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A DAS is a system of remote antennas and managed hubs that distribute a wireless signal to a series of connected indoor or outdoor multi-technology, multi-band radio heads.
Fremont, CA: As cellular service providers look to support more subscribers utilizing data-intensive applications like video, small-cell networks are becoming necessary for providing the required capacity and coverage. As part of their outdoor network plans, service providers plan to utilize distributed antenna systems (DASs) to create the small cells they need.
DAS technology has been in the market for over 20 years. However, now, the need to do more with fewer assets is driving innovation in optical networks and DASs. DAS solutions address the requirement for small-cell delivery, and they also address efficient small-cell backhaul. Mobile operators want to implement the latest DAS and fiber technologies to create more cost-effective, leaner deployments.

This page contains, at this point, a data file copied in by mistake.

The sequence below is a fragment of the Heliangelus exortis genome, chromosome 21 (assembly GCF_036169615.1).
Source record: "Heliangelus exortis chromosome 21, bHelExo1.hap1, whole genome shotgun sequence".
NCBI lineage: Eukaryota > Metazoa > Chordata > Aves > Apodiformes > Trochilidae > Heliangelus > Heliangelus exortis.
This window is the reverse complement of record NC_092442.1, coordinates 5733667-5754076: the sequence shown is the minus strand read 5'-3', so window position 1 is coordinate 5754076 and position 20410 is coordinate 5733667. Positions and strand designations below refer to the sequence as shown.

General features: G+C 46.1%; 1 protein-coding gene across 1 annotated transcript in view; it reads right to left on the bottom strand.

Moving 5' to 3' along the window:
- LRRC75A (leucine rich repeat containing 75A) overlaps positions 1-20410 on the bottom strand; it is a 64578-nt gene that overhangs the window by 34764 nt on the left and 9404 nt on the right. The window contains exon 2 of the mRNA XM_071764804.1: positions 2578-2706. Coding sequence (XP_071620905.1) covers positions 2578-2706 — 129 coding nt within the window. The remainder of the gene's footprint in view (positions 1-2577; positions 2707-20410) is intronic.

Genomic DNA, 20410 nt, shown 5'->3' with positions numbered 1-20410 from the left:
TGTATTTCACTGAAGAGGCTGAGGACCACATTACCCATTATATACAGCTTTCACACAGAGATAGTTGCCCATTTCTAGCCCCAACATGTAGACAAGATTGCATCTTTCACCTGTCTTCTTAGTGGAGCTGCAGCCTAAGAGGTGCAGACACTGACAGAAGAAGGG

What is a DAS?
A DAS is a system of remote antennas and managed hubs that distribute a wireless signal to a series of connected indoor or outdoor multi-technology, multi-band radio heads. At the head-end of the DAS, service providers generally locate base stations to give the cellular signal. Next, the main hub takes that signal, digitizes it, and then distributes it to other hubs and radio heads through a high-bandwidth fiber-optic network. At the antenna, the signals are converted by the radio from digital to RF and RF to digital.
The digitization of the signal on the fiber enables the DAS to transport the mobile signal at full strength to any remote antenna connected, regardless of how far away it is from the base station and main hub. This is the opposite of older, analog systems that transported RF signals over coaxial cabling and also whose performance diminished in proportion to the distance of the remote antenna from the main hub.
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